Since Greenspan’s reflation in the wake of the 1987 crash, the Federal Reserve Bank has seemingly taken on a third mandate, i.e. bailing out investors. The tech bubble and the housing bubble were both followed by aggressive monetary policies. Then, when quantitative easing did not rekindle the economy as expected, the Fed embarked on a series of such QEs. For nearly a decade, interest rates have thus been kept near zero. It helped avoiding a recession, but created very little growth. One always felt that the hard part would be to intricate ourselves out of these very unusual policies.
The initial response to the 2008 financial crisis was one of plugging the leaks. It can be described as follows: bail out the banks (and the fat cats supposedly in charge of them); bail out investors by inflating asset prices; save international trade by turning a blind eye on its unsustainable abuses; borrow huge amounts of money to stimulate demand and make free money available to encourage the latter.
There would come a time when plugging the leaks would no longer suffice. A decade later, the US is now in a normalization process. The US is now confronting its problems head and putting the world on notice. NATO is a treaty between members, each with responsibilities. In any club, members who do not pay their dues are ejected. Free trade is no longer a one-way deal. Industrial spying is no longer tolerated from so-called partners. All this is happening while we are unleashing animal spirits again by deregulating and reducing the fiscal burden on companies and individuals.
These changes are so big that it is surprising financial markets have not seen more turmoil. Investors are confused. But changes always bring opportunities to those who can keep their eye on the long term outcome.
First, monetary normalization. The printing of money was the easy part. We liked it so much that we kept moving from QE to QE. After a while the world followed our example. Even the inflation-obsessed Germans let the ECB print its way out of economic doldrums. Japan went all in too. Both Europe and Japan are actually still in easing mode today.
But, if QE was meant to create a wealth effect, isn’t the reverse true as well? One can see the immense challenge Bernanke and Co. has left us. Shrinking central banks’ balance without inducing asset deflation will not be easy. The stock market just reminded us this.
Until a week ago, one had to be impressed by how the Fed managed the transition to normality. Helped by fiscal stimulus and deregulation, the strength of the economy has allowed the Fed to increase interest rates without choking the recovery. However, the higher cost of capital can still catch up with stock price valuations. The scary part is that the rest of the world is still in QE mode. How can Europe and Japan stop buying government debt at a time when their economies are barely growing? Raising rates in Europe now is just unthinkable.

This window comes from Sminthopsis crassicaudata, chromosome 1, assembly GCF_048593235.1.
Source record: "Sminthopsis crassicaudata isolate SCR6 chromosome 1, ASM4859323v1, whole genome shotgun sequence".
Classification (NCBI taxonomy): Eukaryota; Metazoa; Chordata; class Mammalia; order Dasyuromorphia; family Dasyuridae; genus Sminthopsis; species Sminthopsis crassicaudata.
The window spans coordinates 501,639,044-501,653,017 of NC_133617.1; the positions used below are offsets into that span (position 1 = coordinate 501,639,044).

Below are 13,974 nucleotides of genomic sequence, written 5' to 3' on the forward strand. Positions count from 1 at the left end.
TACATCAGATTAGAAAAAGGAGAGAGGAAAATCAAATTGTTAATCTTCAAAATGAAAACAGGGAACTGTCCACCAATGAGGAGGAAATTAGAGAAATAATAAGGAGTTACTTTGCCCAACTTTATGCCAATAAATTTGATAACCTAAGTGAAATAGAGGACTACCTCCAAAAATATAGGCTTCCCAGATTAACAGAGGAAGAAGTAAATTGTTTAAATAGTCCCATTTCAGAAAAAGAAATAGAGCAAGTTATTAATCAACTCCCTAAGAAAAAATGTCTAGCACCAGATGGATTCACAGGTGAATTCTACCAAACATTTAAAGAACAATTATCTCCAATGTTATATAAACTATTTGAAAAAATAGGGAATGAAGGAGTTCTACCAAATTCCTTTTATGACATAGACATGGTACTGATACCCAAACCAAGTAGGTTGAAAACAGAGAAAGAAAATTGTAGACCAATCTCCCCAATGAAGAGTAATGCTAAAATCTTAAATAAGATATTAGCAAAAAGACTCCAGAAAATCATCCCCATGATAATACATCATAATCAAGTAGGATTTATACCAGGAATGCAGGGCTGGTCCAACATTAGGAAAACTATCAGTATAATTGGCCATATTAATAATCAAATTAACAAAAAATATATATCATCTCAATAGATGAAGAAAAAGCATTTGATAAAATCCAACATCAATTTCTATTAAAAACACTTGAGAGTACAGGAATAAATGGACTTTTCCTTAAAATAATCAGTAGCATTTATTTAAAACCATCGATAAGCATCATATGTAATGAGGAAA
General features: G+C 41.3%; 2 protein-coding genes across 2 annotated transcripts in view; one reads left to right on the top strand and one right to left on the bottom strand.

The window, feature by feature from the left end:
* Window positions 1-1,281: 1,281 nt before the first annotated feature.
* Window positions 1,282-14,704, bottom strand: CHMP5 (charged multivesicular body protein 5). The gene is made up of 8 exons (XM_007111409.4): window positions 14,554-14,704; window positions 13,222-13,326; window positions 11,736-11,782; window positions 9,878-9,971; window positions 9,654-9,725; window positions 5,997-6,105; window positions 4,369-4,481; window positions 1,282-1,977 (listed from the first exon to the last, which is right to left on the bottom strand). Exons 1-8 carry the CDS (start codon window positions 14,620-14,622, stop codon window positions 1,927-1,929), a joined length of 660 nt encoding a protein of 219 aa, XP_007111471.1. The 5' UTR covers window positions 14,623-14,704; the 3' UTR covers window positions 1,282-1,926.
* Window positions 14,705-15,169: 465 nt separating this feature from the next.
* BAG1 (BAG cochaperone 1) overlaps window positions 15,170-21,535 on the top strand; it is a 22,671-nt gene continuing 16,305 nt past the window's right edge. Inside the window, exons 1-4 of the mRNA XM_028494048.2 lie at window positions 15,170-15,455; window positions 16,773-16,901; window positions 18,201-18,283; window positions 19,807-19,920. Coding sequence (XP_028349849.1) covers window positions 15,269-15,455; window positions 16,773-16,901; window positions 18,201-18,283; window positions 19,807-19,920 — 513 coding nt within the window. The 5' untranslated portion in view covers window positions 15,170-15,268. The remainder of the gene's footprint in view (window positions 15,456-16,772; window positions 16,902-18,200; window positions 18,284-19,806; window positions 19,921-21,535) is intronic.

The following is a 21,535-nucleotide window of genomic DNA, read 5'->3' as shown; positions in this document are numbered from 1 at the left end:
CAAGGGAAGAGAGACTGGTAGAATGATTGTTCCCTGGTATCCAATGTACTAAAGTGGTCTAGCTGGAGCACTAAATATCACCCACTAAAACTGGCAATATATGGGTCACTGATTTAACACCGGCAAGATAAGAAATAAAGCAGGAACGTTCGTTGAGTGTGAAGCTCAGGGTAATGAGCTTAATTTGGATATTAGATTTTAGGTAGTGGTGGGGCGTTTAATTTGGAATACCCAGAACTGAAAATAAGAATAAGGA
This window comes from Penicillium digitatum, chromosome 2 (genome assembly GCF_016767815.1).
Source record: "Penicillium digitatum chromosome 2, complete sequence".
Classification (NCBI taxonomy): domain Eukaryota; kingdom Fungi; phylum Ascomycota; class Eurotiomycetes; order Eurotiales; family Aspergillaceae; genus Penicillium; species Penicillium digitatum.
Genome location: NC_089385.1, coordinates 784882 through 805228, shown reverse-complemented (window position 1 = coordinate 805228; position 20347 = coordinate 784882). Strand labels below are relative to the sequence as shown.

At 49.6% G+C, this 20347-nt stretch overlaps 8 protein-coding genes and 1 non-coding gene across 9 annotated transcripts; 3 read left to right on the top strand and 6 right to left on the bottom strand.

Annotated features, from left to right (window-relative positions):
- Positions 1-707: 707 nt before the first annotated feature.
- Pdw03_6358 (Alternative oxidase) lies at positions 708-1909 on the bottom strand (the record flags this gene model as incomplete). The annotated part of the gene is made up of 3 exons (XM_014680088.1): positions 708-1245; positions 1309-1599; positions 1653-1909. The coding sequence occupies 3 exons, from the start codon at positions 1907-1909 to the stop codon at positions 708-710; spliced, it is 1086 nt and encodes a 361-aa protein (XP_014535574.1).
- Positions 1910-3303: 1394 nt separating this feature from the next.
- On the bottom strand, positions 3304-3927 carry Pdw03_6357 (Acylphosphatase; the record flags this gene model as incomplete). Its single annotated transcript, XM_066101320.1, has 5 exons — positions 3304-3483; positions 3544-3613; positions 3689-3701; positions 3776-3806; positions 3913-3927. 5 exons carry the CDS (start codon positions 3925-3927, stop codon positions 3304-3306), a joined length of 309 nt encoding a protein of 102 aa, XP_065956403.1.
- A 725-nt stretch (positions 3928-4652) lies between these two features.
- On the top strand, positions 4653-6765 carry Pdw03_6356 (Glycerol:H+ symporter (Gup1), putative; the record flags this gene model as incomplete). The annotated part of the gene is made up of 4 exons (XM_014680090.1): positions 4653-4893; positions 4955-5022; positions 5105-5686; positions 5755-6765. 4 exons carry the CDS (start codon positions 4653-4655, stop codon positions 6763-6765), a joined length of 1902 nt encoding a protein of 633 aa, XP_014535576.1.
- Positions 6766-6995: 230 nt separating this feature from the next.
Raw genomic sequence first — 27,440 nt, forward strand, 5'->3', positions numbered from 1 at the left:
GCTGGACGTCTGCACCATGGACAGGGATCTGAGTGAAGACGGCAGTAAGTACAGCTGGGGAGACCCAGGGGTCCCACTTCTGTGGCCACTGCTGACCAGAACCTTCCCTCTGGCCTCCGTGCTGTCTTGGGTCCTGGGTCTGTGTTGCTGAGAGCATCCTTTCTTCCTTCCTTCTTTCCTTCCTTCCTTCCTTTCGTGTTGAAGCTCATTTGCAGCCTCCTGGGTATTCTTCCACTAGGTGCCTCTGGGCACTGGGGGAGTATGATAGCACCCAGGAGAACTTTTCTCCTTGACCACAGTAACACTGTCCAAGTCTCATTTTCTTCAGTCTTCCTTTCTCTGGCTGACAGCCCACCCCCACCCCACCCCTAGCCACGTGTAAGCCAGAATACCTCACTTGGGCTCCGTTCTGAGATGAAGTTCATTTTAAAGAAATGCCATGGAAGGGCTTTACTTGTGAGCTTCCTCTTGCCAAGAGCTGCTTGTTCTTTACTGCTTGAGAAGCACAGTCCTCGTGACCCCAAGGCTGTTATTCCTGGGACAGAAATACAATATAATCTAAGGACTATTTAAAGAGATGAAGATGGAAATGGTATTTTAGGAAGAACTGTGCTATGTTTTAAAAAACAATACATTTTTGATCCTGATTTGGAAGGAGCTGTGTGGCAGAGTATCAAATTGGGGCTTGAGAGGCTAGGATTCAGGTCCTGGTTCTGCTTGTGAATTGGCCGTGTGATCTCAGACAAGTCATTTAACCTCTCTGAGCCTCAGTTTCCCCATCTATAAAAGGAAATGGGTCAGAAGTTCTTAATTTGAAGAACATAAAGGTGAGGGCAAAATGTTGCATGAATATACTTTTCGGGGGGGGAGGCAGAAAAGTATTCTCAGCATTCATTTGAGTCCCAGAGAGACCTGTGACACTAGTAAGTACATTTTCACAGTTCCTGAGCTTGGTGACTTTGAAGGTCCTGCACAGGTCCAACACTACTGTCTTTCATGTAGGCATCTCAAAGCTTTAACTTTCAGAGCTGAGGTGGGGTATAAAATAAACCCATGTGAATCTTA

The other major worry is trade. Markets rightly fear trade wars. However few doubt that we can continue letting let the Chinese abuse the free and open trade system. To participate, they too have to play by the rules. And bringing a few walls down from Fortress Europe would be a good thing too. These negotiations are creating uncertainty, but they are necessary for the long term wellbeing of the world economy. Already Mexico, Canada and the US have managed to strike a new deal.
Third, the accumulated public debt will eventually come back to bite us, especially once the cost of it goes up. The sooner we tackle this problem, the better for economic stability. Many people think this can only done by reducing expenses, which would dampen growth prospects. The US is alone in trying to grow out of its debt by stimulating growth. It worked in the 1980’s and 90’s, but the rest of the developed world will not go that route. This continues to put a lid on economic growth in Europe and Japan.
What Is An International Stock Picker To Do?
It is tempting to let the aforementioned macro trends distract us from looking at individual stocks. Especially in times of uncertainty and market correction, one can lose track of what made us buy a stock in the first place.
We do not believe we can predict market corrections. Those who brag of having predicted the last one, most likely also predicted the previous 10 ones that never happened. In the long run, what makes a difference is the quality of the investments, not the timing. Coming out of this correction, the strong companies will bounce back with a vengeance. The stocks that were inflated on weak fundamentals will not.